The Federal Trade Commission argued Wednesday that its false advertising suit against a group of related automobile dealers in Arizona and New Mexico near the edge of the Navajo Nation's borders shouldn't be paused for the dealers' bankruptcy.
Fiat Chrysler asked a Texas federal court Wednesday to slash a proposed class action alleging it sold diesel vehicles with defective fuel injection pumps that weren't compatible with American fuel standards and led to engine failure, saying the drivers' claims are short on facts.
A class of consumers suing an auto loan financier for allegedly "bombarding" them with unwanted robocalls asked a Pennsylvania federal judge Wednesday to approve a $4 million settlement in the case, with $1.3 million in attorneys' fees and expenses going to Sergei Lemberg and Stephen F. Taylor of Lemberg Law.
The federal government on Tuesday filed suit against a California lighting distributor allegedly caught smuggling illegal high-intensity car headlights into the country, telling the U.S. Court of International Trade that the company should pay up to nearly $2 million in penalties.
A West Virginia highway contractor on Tuesday sued Liberty Mutual Insurance Co. in North Carolina federal court over nearly $2.9 million in unpaid work on a highway bypass project in the state.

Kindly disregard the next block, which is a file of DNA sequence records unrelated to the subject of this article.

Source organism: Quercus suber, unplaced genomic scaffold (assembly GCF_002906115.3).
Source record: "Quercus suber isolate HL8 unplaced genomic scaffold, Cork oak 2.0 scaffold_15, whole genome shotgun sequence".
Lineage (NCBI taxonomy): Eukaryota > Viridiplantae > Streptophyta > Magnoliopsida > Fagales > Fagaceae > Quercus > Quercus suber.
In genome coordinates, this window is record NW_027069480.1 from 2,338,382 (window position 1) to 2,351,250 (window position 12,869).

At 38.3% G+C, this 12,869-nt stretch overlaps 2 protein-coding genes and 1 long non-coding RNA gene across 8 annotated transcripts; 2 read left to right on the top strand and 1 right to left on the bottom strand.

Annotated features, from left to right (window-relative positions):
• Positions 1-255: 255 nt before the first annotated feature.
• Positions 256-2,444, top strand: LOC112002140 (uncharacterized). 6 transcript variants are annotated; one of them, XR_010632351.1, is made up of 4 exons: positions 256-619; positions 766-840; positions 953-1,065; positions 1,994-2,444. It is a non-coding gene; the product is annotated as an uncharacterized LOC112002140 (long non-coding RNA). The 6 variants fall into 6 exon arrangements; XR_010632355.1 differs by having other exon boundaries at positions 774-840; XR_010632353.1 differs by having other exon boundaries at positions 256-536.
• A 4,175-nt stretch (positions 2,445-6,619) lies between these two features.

Partisanship has played a large role in the small passage rate of new judgeship bills since 1990. New judgeships create new vacancies, and neither party wants to give the other the upper hand.
Using magistrate hotlines, “showdown” hearings and extra mediation, many courts with heavy dockets have pioneered methods for moving cases along. But not every program succeeds, and the techniques have their detractors.
A group of drivers urged a New Jersey federal judge Monday to deny a request by Mercedes-Benz USA LLC, Daimler AG and Robert Bosch LLC to file an early appeal of his decision last month not to dismiss civil anti-racketeering claims they knowingly sold cars equipped with emissions test-evading devices.
A unit of Nissan handling car loans has agreed to shell out $2.2 million to potentially thousands of individuals to end a Telephone Consumer Protection Act suit brought by a group of consumers alleging they received unsolicited, automated calls from the company.
The U.S. Supreme Court's unanimous ruling on Wednesday in Obduskey v. McCarthy & Holthus LLP removes nearly all activities taken by creditors seeking nonjudicial foreclosure of liens and mortgages from the ambit of the Fair Debt Collection Practices Act, says John Baxter of Nelson Mullins Riley & Scarborough LLP.